Investing for Beginners (Updated 2022)
How and where to invest money can be difficult to figure out. Follow these tips and you’ll be ready to invest in no time!
Investments involve setting money aside to grow in ‘real terms’. In other words, your money accumulates faster than inflation (the cost of goods and services).
Although all investments involve some level of risk, sensible investing does not involve gambling. A financial plan is different from a get-rich-quick scheme. The greater the short-term rewards appear to be, the greater the risk of losing your investment.
What is Investing?
A person who invests buys assets with the intention of seeing the value increase over time.
In addition to stocks, bonds, and real estate, ‘assets’ can also include valuable collectibles or art. It also applies to cryptocurrency like Bitcoin and NFTs, where the aim is usually to buy at a low price and sell at a high price.
Risks are inherent in all investments. There are assets that are less risky than others, but there is always a chance that their value may decline.
Investing money is most commonly done through the stock market. A stock or share is essentially a piece of a company (like Apple, Amazon, Tesla, Tesco, etc.). If the value of the company increases, the value of your share will also increase.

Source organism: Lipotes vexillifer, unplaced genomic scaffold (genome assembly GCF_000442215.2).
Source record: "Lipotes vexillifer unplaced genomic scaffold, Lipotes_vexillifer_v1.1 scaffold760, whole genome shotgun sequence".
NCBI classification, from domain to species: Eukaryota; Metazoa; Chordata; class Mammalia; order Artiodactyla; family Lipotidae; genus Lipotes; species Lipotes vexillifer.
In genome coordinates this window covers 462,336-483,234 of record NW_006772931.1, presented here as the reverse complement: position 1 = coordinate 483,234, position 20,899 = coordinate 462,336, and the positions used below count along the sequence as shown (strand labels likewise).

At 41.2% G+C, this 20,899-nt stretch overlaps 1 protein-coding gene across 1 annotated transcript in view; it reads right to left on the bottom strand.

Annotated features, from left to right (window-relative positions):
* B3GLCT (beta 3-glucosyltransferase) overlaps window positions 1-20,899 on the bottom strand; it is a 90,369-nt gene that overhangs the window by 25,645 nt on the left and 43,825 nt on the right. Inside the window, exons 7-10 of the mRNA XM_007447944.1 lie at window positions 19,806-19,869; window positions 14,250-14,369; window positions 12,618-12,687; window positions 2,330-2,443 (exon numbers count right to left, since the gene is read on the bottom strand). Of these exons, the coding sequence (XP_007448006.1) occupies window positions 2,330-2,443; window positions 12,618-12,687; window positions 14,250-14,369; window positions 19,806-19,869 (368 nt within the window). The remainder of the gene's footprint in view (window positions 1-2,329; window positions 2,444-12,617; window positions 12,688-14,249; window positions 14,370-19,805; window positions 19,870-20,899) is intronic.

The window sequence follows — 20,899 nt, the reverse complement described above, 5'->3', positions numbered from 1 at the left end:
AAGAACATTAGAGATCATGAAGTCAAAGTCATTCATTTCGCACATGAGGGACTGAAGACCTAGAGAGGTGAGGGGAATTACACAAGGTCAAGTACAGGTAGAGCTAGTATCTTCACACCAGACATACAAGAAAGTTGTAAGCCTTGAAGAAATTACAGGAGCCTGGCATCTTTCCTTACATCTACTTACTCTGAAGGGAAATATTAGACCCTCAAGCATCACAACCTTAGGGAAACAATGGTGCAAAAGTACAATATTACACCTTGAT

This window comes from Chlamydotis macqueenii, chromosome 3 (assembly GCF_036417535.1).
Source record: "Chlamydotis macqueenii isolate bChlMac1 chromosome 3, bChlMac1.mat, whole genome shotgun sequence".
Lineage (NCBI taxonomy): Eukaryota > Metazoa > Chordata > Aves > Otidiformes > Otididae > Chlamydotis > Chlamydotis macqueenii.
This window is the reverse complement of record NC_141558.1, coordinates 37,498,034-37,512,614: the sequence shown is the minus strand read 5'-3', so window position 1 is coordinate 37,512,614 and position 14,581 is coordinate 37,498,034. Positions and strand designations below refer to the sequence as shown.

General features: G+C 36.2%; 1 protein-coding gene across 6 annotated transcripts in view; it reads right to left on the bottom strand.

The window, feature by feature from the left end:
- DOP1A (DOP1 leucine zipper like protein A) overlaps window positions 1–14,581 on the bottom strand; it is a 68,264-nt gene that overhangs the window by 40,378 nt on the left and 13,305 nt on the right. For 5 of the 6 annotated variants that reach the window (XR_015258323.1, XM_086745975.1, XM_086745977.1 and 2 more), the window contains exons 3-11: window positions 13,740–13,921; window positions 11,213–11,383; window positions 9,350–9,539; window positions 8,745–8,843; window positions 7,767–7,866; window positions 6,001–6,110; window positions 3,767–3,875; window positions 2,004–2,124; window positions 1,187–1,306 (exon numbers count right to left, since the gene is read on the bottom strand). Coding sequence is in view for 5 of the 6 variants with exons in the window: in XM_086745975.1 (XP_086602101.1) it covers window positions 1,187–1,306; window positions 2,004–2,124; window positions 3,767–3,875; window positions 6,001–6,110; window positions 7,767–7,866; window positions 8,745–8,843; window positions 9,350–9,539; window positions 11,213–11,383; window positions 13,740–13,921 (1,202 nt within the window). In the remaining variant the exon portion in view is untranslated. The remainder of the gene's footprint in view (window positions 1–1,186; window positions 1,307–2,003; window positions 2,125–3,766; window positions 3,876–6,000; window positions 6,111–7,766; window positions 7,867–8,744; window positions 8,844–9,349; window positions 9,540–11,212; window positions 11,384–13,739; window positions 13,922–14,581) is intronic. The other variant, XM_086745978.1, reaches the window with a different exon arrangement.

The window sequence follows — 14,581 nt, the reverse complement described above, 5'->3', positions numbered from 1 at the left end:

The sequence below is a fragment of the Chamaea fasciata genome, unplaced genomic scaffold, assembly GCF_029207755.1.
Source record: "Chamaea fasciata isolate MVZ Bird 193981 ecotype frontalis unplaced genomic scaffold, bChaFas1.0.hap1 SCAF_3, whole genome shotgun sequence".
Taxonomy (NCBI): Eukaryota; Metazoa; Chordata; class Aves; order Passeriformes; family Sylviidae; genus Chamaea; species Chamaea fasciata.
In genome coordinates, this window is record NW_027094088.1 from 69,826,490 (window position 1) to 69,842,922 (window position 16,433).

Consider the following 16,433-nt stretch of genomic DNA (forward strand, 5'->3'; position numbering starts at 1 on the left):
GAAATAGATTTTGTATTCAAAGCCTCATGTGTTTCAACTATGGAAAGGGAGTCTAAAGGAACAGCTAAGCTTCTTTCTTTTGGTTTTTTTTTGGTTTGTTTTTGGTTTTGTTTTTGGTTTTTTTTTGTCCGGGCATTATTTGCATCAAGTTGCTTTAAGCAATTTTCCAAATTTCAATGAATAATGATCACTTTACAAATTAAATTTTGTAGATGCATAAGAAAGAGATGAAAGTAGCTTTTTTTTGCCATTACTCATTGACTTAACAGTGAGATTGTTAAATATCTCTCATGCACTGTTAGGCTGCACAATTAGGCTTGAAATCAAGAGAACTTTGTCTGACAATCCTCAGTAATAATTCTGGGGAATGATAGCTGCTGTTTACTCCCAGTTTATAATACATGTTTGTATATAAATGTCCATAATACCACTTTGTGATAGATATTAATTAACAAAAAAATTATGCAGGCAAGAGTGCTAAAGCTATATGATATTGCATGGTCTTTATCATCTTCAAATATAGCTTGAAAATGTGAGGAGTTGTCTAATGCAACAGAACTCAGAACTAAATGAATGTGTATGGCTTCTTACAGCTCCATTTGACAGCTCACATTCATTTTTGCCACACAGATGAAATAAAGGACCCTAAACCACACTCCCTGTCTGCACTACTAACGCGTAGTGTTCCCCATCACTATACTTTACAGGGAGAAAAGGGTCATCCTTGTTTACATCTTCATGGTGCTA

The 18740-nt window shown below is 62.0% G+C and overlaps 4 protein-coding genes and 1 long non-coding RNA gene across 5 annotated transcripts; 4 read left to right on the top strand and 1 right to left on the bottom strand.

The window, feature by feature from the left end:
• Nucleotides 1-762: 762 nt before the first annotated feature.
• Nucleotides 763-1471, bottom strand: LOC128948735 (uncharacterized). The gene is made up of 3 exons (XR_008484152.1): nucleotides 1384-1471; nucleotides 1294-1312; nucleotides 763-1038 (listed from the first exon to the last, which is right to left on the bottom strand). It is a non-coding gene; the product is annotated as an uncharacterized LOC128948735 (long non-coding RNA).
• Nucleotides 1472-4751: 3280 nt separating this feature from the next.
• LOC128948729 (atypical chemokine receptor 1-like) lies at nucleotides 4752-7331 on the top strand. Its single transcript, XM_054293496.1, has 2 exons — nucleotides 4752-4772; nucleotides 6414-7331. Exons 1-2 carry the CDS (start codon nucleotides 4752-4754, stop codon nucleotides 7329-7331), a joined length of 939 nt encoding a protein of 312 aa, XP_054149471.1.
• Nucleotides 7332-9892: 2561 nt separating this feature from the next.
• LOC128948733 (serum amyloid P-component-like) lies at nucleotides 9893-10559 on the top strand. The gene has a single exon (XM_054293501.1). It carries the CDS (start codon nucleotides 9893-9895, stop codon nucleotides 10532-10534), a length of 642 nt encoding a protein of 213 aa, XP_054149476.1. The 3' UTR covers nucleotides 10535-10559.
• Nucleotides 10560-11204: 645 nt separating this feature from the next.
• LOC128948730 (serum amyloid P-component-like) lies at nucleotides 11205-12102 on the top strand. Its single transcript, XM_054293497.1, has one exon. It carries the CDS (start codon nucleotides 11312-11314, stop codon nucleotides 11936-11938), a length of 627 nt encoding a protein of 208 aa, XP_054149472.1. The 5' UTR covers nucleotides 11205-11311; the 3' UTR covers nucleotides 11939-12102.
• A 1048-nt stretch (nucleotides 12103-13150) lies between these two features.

Beginner's Guide to Investing
Start investing money today by following these steps:
1. Identify your investment goals
Prior to investing in the stock market, you should set some goals.
Would you prefer to build capital (by investing in stocks that increase in value) or generate income (by investing in dividend stocks, for example)? Do you plan to invest for retirement or do you want the money back sooner?
Investing is usually a long-term strategy, conducted over a period of five to ten years (if not longer).
It’s probably best not to risk any large amounts of money if you’re going to need the money sooner (to buy your first home, for example). Because the stock market is volatile, the longer you keep it in your investments, the more time it has to ride out any dips.
2. Determine how much money you want to invest